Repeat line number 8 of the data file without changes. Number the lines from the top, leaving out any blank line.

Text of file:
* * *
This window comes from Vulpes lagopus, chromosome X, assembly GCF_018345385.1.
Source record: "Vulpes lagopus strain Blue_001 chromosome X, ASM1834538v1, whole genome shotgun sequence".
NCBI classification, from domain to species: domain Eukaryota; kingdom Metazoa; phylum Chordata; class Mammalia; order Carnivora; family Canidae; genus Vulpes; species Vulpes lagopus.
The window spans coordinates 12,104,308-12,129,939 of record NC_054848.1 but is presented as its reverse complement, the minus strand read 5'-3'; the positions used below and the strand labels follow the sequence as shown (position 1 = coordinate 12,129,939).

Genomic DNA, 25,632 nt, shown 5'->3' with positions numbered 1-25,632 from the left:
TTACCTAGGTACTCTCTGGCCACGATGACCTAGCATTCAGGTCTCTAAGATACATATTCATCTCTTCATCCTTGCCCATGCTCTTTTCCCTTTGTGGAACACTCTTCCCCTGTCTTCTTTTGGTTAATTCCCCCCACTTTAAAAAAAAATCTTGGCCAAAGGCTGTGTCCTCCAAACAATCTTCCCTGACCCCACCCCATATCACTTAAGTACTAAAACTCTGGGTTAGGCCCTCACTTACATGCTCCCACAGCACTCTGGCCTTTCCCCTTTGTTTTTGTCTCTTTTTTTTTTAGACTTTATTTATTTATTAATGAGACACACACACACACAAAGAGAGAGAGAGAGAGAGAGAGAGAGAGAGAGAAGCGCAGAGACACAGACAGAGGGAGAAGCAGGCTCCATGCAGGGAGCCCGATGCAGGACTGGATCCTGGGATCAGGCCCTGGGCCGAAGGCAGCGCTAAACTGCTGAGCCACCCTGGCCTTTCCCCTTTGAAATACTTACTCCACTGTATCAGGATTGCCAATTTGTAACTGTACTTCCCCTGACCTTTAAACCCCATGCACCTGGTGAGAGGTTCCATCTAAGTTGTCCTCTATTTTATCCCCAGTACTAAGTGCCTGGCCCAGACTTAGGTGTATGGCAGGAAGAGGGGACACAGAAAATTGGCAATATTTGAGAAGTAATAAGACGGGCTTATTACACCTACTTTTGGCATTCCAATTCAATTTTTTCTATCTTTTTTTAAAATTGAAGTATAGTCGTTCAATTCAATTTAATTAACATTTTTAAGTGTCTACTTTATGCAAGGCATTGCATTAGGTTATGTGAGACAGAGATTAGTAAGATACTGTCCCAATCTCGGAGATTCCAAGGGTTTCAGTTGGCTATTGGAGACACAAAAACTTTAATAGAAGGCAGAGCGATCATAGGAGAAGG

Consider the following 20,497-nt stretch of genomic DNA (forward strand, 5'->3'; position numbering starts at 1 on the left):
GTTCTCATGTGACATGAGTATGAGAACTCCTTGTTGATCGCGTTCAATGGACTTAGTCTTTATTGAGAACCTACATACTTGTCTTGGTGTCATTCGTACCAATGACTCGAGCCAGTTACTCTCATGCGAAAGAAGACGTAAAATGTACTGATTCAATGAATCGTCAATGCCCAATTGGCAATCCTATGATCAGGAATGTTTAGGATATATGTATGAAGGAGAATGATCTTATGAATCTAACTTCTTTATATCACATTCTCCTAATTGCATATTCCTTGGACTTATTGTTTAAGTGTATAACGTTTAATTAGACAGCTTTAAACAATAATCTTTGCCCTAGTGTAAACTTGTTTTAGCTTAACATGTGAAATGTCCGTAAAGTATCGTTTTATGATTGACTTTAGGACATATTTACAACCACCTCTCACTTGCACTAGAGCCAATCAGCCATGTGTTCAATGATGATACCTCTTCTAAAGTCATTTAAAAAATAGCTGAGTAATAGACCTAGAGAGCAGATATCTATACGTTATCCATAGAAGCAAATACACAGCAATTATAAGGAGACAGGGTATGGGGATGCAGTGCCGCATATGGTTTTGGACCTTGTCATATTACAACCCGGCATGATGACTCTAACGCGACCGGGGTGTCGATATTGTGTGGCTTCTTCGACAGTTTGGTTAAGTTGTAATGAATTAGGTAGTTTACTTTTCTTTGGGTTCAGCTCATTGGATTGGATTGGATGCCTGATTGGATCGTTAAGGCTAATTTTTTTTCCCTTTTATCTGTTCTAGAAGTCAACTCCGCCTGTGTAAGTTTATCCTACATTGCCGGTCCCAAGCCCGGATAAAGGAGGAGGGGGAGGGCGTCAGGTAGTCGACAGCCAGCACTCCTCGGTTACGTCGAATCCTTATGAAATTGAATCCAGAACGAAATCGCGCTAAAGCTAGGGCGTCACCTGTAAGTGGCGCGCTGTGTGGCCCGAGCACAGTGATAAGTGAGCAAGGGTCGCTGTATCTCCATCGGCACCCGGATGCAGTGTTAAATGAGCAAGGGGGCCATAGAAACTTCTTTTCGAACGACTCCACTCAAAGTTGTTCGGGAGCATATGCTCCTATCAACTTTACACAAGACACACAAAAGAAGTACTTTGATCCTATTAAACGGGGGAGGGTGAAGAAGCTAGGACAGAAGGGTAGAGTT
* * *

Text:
GTTCTCATGTGACATGAGTATGAGAACTCCTTGTTGATCGCGTTCAATGGACTTAGTCTTTATTGAGAACCTACATACTTGTCTTGGTGTCATTCGTACCAATGACTCGAGCCAGTTACTCTCATGCGAAAGAAGACGTAAAATGTACTGATTCAATGAATCGTCAATGCCCAATTGGCAATCCTATGATCAGGAATGTTTAGGATATATGTATGAAGGAGAATGATCTTATGAATCTAACTTCTTTATATCACATTCTCCTAATTGCATATTCCTTGGACTTATTGTTTAAGTGTATAACGTTTAATTAGACAGCTTTAAACAATAATCTTTGCCCTAGTGTAAACTTGTTTTAGCTTAACATGTGAAATGTCCGTAAAGTATCGTTTTATGATTGACTTTAGGACATATTTACAACCACCTCTCACTTGCACTAGAGCCAATCAGCCATGTGTTCAATGATGATACCTCTTCTAAAGTCATTTAAAAAATAGCTGAGTAATAGACCTAGAGAGCAGATATCTATACGTTATCCATAGAAGCAAATACACAGCAATTATAAGGAGACAGGGTATGGGGATGCAGTGCCGCATATGGTTTTGGACCTTGTCATATTACAACCCGGCATGATGACTCTAACGCGACCGGGGTGTCGATATTGTGTGGCTTCTTCGACAGTTTGGTTAAGTTGTAATGAATTAGGTAGTTTACTTTTCTTTGGGTTCAGCTCATTGGATTGGATTGGATGCCTGATTGGATCGTTAAGGCTAATTTTTTTTCCCTTTTATCTGTTCTAGAAGTCAACTCCGCCTGTGTAAGTTTATCCTACATTGCCGGTCCCAAGCCCGGATAAAGGAGGAGGGGGAGGGCGTCAGGTAGTCGACAGCCAGCACTCCTCGGTTACGTCGAATCCTTATGAAATTGAATCCAGAACGAAATCGCGCTAAAGCTAGGGCGTCACCTGTAAGTGGCGCGCTGTGTGGCCCGAGCACAGTGATAAGTGAGCAAGGGTCGCTGTATCTCCATCGGCACCCGGATGCAGTGTTAAATGAGCAAGGGGGCCATAGAAACTTCTTTTCGAACGACTCCACTCAAAGTTGTTCGGGAGCATATGCTCCTATCAACTTTACACAAGACACACAAAAGAAGTACTTTGATCCTATTAAACGGGGGAGGGTGAAGAAGCTAGGACAGAAGGGTAGAGTT